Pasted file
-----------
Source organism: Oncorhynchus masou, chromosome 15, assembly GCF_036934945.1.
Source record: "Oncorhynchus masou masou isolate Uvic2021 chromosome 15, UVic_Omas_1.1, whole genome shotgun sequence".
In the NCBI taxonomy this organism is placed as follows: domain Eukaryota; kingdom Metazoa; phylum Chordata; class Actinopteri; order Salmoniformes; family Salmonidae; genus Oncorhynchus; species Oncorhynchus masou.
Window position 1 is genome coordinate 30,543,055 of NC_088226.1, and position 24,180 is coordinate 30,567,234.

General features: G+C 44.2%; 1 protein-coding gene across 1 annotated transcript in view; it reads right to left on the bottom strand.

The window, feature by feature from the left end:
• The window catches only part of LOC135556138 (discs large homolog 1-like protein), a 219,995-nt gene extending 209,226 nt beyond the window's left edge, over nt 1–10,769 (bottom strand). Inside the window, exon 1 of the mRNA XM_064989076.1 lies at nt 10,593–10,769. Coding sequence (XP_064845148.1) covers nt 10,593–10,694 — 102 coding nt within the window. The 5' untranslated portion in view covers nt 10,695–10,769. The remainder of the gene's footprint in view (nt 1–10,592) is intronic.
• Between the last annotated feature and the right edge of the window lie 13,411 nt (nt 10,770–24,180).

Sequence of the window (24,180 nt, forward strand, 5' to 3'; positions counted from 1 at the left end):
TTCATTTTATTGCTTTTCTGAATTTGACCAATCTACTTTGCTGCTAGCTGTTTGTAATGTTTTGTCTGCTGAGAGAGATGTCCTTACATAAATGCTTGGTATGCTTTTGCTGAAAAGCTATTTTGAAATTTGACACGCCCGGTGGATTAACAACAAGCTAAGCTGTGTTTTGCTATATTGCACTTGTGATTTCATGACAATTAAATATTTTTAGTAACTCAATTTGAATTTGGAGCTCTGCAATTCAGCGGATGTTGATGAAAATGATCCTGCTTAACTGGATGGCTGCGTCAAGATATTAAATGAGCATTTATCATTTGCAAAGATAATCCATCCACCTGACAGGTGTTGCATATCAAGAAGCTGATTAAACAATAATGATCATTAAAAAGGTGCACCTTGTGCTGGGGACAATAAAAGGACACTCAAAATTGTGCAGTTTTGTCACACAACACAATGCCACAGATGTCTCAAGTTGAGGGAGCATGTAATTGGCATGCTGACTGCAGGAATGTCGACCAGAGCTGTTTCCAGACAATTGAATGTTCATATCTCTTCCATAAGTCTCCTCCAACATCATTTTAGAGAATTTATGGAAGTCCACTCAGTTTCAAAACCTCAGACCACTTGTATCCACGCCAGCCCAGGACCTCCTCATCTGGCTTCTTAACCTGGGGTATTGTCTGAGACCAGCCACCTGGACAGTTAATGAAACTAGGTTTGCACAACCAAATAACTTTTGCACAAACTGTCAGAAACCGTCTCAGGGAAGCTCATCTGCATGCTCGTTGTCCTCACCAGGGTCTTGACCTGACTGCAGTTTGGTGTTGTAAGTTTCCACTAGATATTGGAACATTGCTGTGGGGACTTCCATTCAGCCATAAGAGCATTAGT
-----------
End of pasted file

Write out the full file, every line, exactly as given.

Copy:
Source organism: Oncorhynchus masou, chromosome 15, assembly GCF_036934945.1.
Source record: "Oncorhynchus masou masou isolate Uvic2021 chromosome 15, UVic_Omas_1.1, whole genome shotgun sequence".
In the NCBI taxonomy this organism is placed as follows: domain Eukaryota; kingdom Metazoa; phylum Chordata; class Actinopteri; order Salmoniformes; family Salmonidae; genus Oncorhynchus; species Oncorhynchus masou.
Window position 1 is genome coordinate 30,543,055 of NC_088226.1, and position 24,180 is coordinate 30,567,234.

General features: G+C 44.2%; 1 protein-coding gene across 1 annotated transcript in view; it reads right to left on the bottom strand.

The window, feature by feature from the left end:
• The window catches only part of LOC135556138 (discs large homolog 1-like protein), a 219,995-nt gene extending 209,226 nt beyond the window's left edge, over nt 1–10,769 (bottom strand). Inside the window, exon 1 of the mRNA XM_064989076.1 lies at nt 10,593–10,769. Coding sequence (XP_064845148.1) covers nt 10,593–10,694 — 102 coding nt within the window. The 5' untranslated portion in view covers nt 10,695–10,769. The remainder of the gene's footprint in view (nt 1–10,592) is intronic.
• Between the last annotated feature and the right edge of the window lie 13,411 nt (nt 10,770–24,180).

Sequence of the window (24,180 nt, forward strand, 5' to 3'; positions counted from 1 at the left end):
TTCATTTTATTGCTTTTCTGAATTTGACCAATCTACTTTGCTGCTAGCTGTTTGTAATGTTTTGTCTGCTGAGAGAGATGTCCTTACATAAATGCTTGGTATGCTTTTGCTGAAAAGCTATTTTGAAATTTGACACGCCCGGTGGATTAACAACAAGCTAAGCTGTGTTTTGCTATATTGCACTTGTGATTTCATGACAATTAAATATTTTTAGTAACTCAATTTGAATTTGGAGCTCTGCAATTCAGCGGATGTTGATGAAAATGATCCTGCTTAACTGGATGGCTGCGTCAAGATATTAAATGAGCATTTATCATTTGCAAAGATAATCCATCCACCTGACAGGTGTTGCATATCAAGAAGCTGATTAAACAATAATGATCATTAAAAAGGTGCACCTTGTGCTGGGGACAATAAAAGGACACTCAAAATTGTGCAGTTTTGTCACACAACACAATGCCACAGATGTCTCAAGTTGAGGGAGCATGTAATTGGCATGCTGACTGCAGGAATGTCGACCAGAGCTGTTTCCAGACAATTGAATGTTCATATCTCTTCCATAAGTCTCCTCCAACATCATTTTAGAGAATTTATGGAAGTCCACTCAGTTTCAAAACCTCAGACCACTTGTATCCACGCCAGCCCAGGACCTCCTCATCTGGCTTCTTAACCTGGGGTATTGTCTGAGACCAGCCACCTGGACAGTTAATGAAACTAGGTTTGCACAACCAAATAACTTTTGCACAAACTGTCAGAAACCGTCTCAGGGAAGCTCATCTGCATGCTCGTTGTCCTCACCAGGGTCTTGACCTGACTGCAGTTTGGTGTTGTAAGTTTCCACTAGATATTGGAACATTGCTGTGGGGACTTCCATTCAGCCATAAGAGCATTAGT